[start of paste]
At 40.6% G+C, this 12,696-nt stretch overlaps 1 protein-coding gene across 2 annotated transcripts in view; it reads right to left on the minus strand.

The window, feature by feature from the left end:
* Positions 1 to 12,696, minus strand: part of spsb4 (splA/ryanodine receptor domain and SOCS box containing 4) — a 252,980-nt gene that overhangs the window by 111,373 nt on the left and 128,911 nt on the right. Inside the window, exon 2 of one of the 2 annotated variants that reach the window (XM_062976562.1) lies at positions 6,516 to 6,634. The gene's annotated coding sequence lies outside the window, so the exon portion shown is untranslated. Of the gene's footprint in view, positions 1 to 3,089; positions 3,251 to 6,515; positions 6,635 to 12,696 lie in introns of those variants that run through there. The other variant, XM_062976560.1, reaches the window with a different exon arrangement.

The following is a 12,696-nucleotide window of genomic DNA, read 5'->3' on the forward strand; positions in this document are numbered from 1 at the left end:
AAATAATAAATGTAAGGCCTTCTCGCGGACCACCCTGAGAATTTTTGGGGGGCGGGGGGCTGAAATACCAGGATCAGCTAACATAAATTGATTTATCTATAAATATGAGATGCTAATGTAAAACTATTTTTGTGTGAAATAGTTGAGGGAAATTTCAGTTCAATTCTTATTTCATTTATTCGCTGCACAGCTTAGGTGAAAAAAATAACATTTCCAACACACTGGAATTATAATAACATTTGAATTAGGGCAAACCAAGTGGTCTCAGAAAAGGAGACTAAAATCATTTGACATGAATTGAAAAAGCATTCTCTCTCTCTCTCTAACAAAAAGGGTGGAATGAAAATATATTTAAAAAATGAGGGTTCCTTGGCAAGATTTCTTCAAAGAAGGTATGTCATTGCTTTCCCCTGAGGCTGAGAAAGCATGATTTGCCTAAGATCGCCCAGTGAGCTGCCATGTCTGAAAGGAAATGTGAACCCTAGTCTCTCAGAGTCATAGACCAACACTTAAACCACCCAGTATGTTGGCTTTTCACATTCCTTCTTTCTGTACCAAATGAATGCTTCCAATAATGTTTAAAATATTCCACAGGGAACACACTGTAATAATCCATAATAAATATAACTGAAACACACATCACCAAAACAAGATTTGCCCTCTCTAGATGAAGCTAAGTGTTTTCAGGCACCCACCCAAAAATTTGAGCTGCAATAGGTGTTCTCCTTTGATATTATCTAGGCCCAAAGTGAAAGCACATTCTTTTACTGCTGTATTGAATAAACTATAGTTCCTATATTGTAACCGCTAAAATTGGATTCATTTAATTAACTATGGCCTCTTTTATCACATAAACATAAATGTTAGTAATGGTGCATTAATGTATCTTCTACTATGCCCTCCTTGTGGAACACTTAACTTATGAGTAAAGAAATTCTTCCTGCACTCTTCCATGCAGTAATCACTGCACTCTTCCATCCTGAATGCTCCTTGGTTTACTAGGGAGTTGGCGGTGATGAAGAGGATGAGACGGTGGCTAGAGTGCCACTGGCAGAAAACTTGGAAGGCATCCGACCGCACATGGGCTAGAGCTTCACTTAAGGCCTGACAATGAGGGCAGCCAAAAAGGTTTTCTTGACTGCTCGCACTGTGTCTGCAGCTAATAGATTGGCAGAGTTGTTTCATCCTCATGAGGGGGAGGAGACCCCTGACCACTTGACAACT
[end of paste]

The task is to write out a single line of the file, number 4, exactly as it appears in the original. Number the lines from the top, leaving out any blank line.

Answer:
The following is a 12,696-nucleotide window of genomic DNA, read 5'->3' on the forward strand; positions in this document are numbered from 1 at the left end: